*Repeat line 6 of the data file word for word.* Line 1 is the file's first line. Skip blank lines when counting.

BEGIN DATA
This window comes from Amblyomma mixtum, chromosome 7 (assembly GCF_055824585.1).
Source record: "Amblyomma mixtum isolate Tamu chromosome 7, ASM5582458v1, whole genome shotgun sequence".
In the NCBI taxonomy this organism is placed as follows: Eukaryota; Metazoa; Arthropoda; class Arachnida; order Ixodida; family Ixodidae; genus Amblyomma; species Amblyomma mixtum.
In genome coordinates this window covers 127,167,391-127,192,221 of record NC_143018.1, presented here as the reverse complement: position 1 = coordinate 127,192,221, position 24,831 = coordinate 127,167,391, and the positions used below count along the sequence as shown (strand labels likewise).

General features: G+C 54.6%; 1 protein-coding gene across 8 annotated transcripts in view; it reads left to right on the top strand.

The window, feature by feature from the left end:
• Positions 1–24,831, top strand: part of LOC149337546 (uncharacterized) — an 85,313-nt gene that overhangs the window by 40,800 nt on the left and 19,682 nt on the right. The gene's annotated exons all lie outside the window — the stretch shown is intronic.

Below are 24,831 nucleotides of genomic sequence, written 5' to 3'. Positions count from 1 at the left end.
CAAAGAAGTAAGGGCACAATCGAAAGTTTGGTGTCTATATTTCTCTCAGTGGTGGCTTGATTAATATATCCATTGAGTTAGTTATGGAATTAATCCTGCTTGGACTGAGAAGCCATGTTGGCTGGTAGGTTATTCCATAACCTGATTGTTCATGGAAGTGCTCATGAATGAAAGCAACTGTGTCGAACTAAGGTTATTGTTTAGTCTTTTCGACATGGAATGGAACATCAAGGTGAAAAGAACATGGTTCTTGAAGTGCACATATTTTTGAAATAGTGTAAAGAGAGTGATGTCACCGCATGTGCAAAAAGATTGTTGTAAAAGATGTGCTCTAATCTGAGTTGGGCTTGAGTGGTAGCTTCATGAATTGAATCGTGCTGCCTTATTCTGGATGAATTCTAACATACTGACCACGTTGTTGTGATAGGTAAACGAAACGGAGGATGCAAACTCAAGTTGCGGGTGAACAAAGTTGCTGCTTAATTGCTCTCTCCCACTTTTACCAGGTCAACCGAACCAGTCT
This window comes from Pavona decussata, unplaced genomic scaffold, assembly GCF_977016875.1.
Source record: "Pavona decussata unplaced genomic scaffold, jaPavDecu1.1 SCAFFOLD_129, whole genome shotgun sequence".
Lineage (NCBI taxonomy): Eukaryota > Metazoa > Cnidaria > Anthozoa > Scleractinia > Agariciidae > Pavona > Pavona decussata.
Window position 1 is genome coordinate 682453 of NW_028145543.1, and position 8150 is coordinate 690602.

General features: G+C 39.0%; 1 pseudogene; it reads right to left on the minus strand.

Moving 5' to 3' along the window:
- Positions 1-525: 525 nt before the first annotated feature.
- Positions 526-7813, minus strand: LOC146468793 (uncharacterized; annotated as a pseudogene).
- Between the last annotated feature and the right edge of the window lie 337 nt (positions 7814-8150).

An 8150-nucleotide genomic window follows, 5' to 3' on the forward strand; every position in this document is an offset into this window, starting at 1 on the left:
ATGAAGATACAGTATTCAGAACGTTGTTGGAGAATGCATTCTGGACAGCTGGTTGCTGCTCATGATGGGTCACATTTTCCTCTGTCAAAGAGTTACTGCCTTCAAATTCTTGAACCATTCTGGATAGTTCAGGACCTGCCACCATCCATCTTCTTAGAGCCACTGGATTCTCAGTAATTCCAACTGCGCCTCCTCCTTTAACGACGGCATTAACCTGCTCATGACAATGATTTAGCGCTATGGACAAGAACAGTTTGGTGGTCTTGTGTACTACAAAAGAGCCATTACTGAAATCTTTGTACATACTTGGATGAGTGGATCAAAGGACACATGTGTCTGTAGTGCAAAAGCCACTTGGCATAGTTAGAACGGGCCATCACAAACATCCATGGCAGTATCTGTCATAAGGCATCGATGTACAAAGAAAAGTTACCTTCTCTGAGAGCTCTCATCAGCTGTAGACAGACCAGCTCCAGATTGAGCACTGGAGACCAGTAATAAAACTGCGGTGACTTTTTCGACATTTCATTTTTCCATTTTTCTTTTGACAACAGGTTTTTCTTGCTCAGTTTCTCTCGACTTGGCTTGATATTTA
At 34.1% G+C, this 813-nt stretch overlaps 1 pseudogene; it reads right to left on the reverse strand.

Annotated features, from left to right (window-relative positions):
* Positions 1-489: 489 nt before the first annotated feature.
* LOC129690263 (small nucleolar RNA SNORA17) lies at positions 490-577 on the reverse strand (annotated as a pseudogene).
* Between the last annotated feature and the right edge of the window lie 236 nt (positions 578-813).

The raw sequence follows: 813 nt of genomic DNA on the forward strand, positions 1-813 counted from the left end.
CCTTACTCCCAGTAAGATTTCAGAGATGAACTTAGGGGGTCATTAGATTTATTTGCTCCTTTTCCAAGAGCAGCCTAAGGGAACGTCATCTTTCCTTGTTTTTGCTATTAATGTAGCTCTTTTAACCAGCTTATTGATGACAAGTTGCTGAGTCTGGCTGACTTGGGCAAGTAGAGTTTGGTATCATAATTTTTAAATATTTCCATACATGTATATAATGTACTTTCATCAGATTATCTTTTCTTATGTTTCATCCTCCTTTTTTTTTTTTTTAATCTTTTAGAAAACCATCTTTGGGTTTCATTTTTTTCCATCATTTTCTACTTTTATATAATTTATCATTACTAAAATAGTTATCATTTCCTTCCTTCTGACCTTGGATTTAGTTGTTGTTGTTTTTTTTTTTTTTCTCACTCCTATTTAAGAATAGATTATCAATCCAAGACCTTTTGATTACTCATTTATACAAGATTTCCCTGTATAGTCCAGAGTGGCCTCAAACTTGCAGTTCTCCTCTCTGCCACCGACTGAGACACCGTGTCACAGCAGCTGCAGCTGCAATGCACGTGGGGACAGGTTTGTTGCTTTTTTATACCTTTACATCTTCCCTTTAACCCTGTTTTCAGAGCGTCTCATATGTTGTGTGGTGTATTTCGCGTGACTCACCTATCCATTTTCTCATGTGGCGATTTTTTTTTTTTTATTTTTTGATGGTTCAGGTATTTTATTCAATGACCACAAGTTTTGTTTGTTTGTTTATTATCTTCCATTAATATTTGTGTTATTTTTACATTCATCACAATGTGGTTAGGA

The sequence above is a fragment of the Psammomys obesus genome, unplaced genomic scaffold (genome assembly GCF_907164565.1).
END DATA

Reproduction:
The window, feature by feature from the left end: